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The Magic Cafe Forum Index » » The workers » » Presenting the second phase of Chicago Opener (4 Likes) Printer Friendly Version

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martyjacobs
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Quote:
Any card effect can turn into the card to wallet. Trust the Chicago opener plot. In Dai's version, the plot is muddy.


I agree that if clarity of effect is most important to you, then adding on a Card to Wallet ending might not be a good idea. However, I think this muddy approach is acceptable if the performance is more about you than the tricks. It depends on what you're ultimately trying to achieve with your magic.

The original handling of Chicago Opener is elegant. As someone who loves methods, it is very appealing to me. However, this directness of the method is a double-edged sword and does lead some onlookers to the modus operandi of the trick.

Marty
Nikodemus
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On Jul 31, 2022, landmark wrote:
I thought the performer above had an engaging low key personality, but I'm not a fan of the card to wallet there. Any card effect can turn into card to wallet. Trust the Chicago opener plot. In Dai's version, the plot is muddy.


I agree. But there are a lot of things I do like in his performance -

He is very engaging.
He keeps everything moving along nicely.
The humour of the "marked cards". (Similar to Pop Haydn's "trained eye" gag).
The use of the prediction gag to set up the CTW (given the caveat about whether to add CTW anyway).

Also, it is a good example of not using the magician-in-trouble presentation. He explicitly changes the marked card to match the selection in his hand. (This is the same as Chicago Surprise, and as mentioned above, possibly the original effect of Chicago Opener?)
martyjacobs
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Interestingly, Al Leech's original presentation did not include the magician-in-trouble element. He blew on the pack to affect the first change and said, "The air I blew is so hot I turned one card red." Then the pack was placed to one side and the red-backed card was blown on for a second time, as he said, "The second time I blow, the face of the card changes."

There are some interesting thoughts on the trick in this thread over at the Genii Forum.

Marty

P.S. The original method also encouraged the use of "something extra" to make the central sleight easier.
Bob G
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Hi folks,

1. I enjoyed the thread on the Genii Forum that Marty shared. I found the following particularly interesting; it was a response to a worry by some people that the effect is flawed because spec will *know* that you are using duplicate cards (which they surely will):

"You can do this at any time during your set if you do the following. Assuming you work with a blue-backed deck, have a supply of red backed cards on you-- again assuming you're doing a walk around gig and will repeat it many times. When you're ready, openly introduce the red card and have the audience member sign the back, without ever showing the face of the card. I would make a point of this -- that you know what it is, but the spekkie does not.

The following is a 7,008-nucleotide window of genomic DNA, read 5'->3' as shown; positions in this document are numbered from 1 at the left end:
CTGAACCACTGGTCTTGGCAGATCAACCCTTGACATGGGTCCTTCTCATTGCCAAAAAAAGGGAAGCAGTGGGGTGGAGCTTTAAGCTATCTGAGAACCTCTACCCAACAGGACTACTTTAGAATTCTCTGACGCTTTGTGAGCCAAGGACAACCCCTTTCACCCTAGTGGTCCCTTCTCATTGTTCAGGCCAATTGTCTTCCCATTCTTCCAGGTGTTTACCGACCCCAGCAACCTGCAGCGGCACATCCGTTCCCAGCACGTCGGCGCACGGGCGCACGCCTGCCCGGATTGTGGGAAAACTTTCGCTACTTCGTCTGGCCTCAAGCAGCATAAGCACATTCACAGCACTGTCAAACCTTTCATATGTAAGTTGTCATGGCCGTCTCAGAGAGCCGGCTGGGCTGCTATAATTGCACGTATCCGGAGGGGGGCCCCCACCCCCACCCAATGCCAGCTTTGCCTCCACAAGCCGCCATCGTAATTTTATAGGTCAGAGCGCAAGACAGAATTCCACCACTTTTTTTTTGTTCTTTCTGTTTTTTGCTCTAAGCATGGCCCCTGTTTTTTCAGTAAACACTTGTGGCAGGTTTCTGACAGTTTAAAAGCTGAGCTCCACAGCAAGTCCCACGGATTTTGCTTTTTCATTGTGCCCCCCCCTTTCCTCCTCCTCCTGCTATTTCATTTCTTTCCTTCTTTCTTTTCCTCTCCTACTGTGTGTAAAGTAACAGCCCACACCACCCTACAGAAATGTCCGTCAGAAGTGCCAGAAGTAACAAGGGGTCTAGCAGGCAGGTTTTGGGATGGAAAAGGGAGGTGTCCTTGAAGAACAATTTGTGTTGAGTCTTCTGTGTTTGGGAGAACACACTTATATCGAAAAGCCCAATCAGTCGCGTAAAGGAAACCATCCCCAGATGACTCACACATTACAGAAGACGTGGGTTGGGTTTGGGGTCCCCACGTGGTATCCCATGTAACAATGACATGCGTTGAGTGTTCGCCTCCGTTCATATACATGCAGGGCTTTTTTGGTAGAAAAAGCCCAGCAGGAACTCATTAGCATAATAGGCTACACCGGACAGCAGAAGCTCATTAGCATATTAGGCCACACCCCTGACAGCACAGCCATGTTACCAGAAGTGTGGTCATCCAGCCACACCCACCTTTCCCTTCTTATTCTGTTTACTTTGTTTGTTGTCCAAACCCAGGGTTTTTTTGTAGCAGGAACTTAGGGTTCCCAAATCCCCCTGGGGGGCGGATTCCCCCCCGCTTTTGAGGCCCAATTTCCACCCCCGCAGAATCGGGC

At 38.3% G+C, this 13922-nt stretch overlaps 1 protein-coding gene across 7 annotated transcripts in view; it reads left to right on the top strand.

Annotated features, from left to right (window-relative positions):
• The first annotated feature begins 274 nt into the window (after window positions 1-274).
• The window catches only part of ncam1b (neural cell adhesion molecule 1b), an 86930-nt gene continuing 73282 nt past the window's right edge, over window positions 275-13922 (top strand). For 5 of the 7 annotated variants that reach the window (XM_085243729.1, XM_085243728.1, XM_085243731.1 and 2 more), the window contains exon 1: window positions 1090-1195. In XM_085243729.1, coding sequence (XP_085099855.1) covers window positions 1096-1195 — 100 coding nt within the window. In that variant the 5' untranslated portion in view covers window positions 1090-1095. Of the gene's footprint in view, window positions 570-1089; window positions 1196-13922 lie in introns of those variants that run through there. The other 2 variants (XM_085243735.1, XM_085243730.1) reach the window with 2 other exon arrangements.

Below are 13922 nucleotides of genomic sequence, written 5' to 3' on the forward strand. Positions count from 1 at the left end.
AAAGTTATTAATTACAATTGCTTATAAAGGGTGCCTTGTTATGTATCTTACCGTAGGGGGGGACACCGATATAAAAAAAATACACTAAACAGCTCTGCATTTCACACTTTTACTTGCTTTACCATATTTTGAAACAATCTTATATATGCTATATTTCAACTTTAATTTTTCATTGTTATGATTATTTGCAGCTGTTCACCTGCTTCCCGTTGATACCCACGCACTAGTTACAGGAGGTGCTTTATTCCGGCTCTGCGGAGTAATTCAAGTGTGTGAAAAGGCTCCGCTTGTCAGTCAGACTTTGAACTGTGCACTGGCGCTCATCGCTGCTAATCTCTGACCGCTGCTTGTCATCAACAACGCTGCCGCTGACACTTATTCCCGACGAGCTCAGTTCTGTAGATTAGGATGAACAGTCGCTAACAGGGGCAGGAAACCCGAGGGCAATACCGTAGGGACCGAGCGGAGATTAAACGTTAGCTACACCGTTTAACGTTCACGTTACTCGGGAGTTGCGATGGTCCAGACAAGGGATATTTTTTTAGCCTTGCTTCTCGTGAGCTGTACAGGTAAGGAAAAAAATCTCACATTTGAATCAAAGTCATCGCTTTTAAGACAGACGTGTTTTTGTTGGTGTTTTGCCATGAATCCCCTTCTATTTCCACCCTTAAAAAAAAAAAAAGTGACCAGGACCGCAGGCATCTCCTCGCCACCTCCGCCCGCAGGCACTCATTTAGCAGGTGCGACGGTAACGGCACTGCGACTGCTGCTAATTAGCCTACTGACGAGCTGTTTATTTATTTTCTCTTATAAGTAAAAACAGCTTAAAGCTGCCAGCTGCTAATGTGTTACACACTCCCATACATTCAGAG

"Cut it into the deck, actually placing the signed stranger and its duplicate for your favorite RH Mama routine. For this, I think I would use Gary Kurtz's mental approach from his handling of RH Mama. [Not familiar with this -- BG.]

"So now, after the double transformation, you can leave the card with them, with their signature, and move on. [The contributor hadn't tried his/her idea. -- BG]"


2. Another thing that struck me was the variety of opinions about how effective the trick was. Some people had performed it many times and gotten great reactions. Others had found that, no matter what they did, the trick drooped rather than flying.

3. Between the thread on Genii and the present thread, we have several places to look for Leech's version. Here's another: The Complete Al Leech, with an intro by Roberto Giobbi.

Bob
Bob G
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P. S. People interested in a history of different handlings of CO might enjoy Racherbaumer's book, 17 Red-Hot Mamas: Ways and Means. As usual with Racherbaumer, you get both the history and descriptions of how to perform the different variations.
Bob G
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P. P. S. Forgot to say, Lybrary has R.'s book.
Francois Lagrange
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I have probably performed CO thousands of times (in the late 70’s and most of the 80’s I worked restaurants) using the handling described in the Frank Garcia’s book as the magic had to be quick and tablespace was inexistent. Though uncommon, people did ask to ‘see the deck’, and I would turn them down politely with a humorous quip and start a new trick.

Also, contrary to some handling I see on YouTube nowadays, in the first phase, I never palmed off the selection to remove it from a pocket. It strikes me as very confusing plot wise, plus you risk planting the idea of duplicates in the audience’s mind – and it might even diminish the conviction of what the face-down red-backed card is supposed to be. Performers who do this will obviously disagree with me.